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With help from a library book, a 14-year-old African boy builds a windmill from spare parts. A Berlin-based non-government organization raises money to protect and liberate sexuality and the environment by selling homemade erotic films online. A Georgian youth demonstrates fierce loyalty to his older brother imprisoned for robbery. These are the subjects of three of the six films featured in The DocYard’s 2013 summer series running from June 3 through Aug. 17 at the Brattle Theatre in Cambridge.
Kicking off the series is “William and the Windmill,” winner of the Documentary Grand Jury Prize at the 2013 SXSW Film Festival. In 2001, Malawian villager William Kamkwamba helps save his family from the effects of a drought by building a windmill from scratch. William goes on to speak at a TEDglobal conference, becoming an inspiring example of what disadvantaged youth from underdeveloped countries are capable of accomplishing. The film follows William from age 19, when TED’s Director of Partnerships Tom Rielly becomes his sponsor, until 25, when William enters Dartmouth College. During that time he co-writes a well-received book, “The Boy Who Harnessed the Wind.”
Director Ben Nabors could have pumped up the already high heartwarming and inspirational volume. To his credit, he doesn’t. Rather he explores William’s complicated and sometimes troubled relationships with his sponsors, supporters, and fans. Are they mutually beneficial, a case of noblesse oblige, out-and-out exploitation, or some combination thereof?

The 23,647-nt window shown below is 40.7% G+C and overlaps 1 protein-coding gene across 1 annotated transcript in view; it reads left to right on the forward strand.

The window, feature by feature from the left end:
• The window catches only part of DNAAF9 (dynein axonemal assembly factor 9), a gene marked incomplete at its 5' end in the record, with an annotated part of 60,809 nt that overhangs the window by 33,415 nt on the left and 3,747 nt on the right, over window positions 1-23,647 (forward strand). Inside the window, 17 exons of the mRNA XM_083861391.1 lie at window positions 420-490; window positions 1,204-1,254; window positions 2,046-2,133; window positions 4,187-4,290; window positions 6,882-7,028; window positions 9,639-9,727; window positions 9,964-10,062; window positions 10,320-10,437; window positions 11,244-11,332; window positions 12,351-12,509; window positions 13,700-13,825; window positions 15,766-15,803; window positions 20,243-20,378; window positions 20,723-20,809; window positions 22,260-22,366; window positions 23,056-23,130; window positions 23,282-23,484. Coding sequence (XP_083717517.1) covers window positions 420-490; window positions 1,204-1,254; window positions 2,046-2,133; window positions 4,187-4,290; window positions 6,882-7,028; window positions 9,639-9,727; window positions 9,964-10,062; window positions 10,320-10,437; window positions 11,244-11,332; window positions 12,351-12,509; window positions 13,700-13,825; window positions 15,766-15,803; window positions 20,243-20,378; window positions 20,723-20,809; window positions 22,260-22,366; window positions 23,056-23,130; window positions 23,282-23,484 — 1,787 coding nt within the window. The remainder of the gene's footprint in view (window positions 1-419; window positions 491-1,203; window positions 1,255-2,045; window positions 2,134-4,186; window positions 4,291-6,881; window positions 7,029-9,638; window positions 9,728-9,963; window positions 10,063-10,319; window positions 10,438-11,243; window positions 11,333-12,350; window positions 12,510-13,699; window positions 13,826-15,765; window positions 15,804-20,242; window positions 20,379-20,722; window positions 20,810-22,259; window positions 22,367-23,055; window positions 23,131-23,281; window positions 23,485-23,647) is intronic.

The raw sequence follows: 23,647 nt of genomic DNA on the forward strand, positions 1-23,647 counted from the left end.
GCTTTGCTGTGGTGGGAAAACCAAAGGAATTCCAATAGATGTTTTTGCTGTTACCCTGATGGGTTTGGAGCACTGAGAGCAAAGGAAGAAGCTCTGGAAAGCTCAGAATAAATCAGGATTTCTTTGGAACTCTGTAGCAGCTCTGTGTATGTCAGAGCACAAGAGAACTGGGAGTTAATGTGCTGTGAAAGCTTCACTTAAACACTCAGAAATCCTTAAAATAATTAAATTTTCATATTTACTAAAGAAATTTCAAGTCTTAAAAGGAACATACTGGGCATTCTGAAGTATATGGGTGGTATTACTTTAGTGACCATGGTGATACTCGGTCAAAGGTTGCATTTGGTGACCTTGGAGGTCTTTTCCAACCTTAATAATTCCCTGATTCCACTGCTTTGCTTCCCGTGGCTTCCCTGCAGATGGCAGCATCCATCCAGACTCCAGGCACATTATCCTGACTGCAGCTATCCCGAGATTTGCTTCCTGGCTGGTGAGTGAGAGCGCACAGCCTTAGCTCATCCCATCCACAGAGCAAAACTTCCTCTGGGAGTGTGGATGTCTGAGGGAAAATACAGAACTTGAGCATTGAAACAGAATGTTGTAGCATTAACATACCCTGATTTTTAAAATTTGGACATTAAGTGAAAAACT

Fame, great expectations, endless demands, and William’s own limitations are all sources of stress. The young man tries to keep up with his better-educated classmates; fights being pigeon-holed as “windmill boy;” and struggles to balance the opportunities he knows the West provides him with the love and sense of duty he feels toward his family, community, and country. William’s parents, traditional subsistence famers, want him to marry a local girl, someone they can “send to gather firewood.”
William has hopes he will gain more control over his life after he finishes school. I do, too, and would very much like to see a sequel in five years. The screening of “William and the Windmill” is followed by a Q&A with Nabors. Each screening is followed by a Q&A.
When I asked DocYard co-founders and programmers Sara Archambault and Ben Fowlie about their criteria, they stressed not only quality, a unique voice, and diversity of race, gender and geography, but the filmmaker’s availability for the post-screening Q&A. They, along with DocYard’s third co-founder, Sean Flynn, have created a forum that encourages filmmakers to come together to talk about craft and lovers of independent film to join in the conversation. If you’ve ever been to a screening where half the audience files out of the theater before the Q&A begins, you know it’s no small accomplishment that 99 percent of the audience stays for The DocYard’s Q&As.